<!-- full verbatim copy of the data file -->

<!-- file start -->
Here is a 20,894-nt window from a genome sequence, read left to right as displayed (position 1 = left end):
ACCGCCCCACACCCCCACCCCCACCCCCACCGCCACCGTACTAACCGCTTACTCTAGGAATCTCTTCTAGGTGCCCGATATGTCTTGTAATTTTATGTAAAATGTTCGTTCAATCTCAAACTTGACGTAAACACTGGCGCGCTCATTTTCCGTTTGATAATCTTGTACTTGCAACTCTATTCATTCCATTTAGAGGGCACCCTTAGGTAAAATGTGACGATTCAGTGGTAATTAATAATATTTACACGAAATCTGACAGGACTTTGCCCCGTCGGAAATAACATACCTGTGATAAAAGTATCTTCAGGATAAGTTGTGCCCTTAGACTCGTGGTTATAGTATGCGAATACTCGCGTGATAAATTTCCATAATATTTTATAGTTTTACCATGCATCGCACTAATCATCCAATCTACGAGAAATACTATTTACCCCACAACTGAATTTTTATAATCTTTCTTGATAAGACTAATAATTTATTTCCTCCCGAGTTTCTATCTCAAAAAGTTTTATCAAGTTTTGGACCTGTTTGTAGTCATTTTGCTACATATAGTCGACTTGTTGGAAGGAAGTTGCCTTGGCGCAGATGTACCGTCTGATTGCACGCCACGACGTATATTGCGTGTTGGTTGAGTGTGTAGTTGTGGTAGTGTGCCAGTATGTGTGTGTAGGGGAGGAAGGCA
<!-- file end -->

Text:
Here is a 20,894-nt window from a genome sequence, read left to right as displayed (position 1 = left end):
ACCGCCCCACACCCCCACCCCCACCCCCACCGCCACCGTACTAACCGCTTACTCTAGGAATCTCTTCTAGGTGCCCGATATGTCTTGTAATTTTATGTAAAATGTTCGTTCAATCTCAAACTTGACGTAAACACTGGCGCGCTCATTTTCCGTTTGATAATCTTGTACTTGCAACTCTATTCATTCCATTTAGAGGGCACCCTTAGGTAAAATGTGACGATTCAGTGGTAATTAATAATATTTACACGAAATCTGACAGGACTTTGCCCCGTCGGAAATAACATACCTGTGATAAAAGTATCTTCAGGATAAGTTGTGCCCTTAGACTCGTGGTTATAGTATGCGAATACTCGCGTGATAAATTTCCATAATATTTTATAGTTTTACCATGCATCGCACTAATCATCCAATCTACGAGAAATACTATTTACCCCACAACTGAATTTTTATAATCTTTCTTGATAAGACTAATAATTTATTTCCTCCCGAGTTTCTATCTCAAAAAGTTTTATCAAGTTTTGGACCTGTTTGTAGTCATTTTGCTACATATAGTCGACTTGTTGGAAGGAAGTTGCCTTGGCGCAGATGTACCGTCTGATTGCACGCCACGACGTATATTGCGTGTTGGTTGAGTGTGTAGTTGTGGTAGTGTGCCAGTATGTGTGTGTAGGGGAGGAAGGCA